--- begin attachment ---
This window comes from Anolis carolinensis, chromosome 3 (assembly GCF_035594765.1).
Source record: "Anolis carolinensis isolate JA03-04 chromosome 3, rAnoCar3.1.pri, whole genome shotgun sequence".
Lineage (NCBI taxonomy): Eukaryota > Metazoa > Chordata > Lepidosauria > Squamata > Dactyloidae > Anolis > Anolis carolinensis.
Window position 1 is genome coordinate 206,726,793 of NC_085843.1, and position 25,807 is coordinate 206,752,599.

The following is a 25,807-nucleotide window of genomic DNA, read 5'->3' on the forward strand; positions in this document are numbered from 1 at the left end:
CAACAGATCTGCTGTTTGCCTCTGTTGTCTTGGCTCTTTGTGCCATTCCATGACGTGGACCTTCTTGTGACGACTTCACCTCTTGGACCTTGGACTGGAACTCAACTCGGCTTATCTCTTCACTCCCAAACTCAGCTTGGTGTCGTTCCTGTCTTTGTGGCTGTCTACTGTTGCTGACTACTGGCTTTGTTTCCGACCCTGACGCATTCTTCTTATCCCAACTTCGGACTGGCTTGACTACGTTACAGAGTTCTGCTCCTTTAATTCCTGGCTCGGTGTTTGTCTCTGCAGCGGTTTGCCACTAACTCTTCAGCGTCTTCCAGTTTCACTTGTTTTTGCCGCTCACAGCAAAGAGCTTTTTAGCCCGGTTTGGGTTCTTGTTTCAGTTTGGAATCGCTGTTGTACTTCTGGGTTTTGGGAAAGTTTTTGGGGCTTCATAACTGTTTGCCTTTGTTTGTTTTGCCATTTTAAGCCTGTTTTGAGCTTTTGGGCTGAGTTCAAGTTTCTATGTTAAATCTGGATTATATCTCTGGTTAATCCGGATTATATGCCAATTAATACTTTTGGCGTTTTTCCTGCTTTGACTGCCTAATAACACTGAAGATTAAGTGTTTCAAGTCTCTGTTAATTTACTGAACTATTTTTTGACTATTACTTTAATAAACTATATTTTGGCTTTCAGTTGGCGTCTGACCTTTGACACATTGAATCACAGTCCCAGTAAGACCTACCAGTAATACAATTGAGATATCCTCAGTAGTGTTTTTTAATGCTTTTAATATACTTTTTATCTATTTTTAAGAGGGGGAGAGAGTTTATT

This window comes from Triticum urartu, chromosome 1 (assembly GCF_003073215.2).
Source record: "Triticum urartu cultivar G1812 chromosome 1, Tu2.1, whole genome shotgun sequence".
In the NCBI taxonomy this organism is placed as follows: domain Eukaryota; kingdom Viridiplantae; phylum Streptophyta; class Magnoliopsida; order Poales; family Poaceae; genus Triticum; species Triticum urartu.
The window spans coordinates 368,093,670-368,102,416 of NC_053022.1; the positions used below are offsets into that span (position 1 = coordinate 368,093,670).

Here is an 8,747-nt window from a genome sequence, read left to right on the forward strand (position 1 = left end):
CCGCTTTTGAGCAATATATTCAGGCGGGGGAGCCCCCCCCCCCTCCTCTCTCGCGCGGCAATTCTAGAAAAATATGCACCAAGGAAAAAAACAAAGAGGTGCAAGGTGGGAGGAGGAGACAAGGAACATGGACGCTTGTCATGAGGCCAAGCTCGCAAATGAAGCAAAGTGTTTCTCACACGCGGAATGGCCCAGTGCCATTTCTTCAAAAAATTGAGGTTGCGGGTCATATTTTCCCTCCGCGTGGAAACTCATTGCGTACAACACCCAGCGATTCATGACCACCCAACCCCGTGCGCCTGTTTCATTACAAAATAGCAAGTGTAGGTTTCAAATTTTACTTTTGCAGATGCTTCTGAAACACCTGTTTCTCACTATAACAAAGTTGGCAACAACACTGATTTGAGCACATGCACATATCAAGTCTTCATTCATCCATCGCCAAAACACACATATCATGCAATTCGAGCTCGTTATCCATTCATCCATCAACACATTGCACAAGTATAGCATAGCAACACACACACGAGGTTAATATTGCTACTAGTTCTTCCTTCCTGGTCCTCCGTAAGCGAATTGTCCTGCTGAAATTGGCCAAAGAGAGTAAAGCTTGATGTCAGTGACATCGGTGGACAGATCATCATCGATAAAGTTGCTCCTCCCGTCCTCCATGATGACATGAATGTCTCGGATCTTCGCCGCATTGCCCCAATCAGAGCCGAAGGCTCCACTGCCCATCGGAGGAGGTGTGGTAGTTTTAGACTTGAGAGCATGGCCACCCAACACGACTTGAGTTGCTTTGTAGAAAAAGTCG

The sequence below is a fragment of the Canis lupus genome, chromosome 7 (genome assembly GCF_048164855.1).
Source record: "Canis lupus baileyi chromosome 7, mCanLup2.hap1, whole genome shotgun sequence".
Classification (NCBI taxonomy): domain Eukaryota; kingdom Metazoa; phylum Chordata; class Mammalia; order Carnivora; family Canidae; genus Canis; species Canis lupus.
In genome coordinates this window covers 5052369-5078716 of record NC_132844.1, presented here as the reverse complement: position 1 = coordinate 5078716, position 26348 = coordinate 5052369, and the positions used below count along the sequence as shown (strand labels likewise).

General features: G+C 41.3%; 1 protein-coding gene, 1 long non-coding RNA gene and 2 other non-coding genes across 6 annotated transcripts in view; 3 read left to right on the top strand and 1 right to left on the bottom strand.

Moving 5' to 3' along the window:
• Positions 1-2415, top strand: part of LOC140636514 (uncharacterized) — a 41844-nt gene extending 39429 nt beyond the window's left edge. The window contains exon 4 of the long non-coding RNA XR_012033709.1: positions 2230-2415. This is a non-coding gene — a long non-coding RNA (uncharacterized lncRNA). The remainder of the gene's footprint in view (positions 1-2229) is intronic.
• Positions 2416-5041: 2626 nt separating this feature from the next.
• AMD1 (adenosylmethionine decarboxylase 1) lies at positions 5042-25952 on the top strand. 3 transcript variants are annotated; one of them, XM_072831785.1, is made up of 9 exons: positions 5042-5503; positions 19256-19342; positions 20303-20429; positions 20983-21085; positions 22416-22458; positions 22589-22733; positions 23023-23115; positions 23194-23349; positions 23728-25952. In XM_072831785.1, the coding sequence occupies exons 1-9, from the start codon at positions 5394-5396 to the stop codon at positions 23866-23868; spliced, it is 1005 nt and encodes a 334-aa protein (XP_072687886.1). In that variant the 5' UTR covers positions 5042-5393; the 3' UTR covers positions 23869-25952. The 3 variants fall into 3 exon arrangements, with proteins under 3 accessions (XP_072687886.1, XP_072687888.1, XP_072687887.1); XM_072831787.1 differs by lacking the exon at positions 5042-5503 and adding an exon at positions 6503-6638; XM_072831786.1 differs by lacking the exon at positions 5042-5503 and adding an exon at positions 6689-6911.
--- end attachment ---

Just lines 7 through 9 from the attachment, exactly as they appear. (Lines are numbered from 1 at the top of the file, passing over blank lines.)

This window comes from Triticum urartu, chromosome 1 (assembly GCF_003073215.2).
Source record: "Triticum urartu cultivar G1812 chromosome 1, Tu2.1, whole genome shotgun sequence".
In the NCBI taxonomy this organism is placed as follows: domain Eukaryota; kingdom Viridiplantae; phylum Streptophyta; class Magnoliopsida; order Poales; family Poaceae; genus Triticum; species Triticum urartu.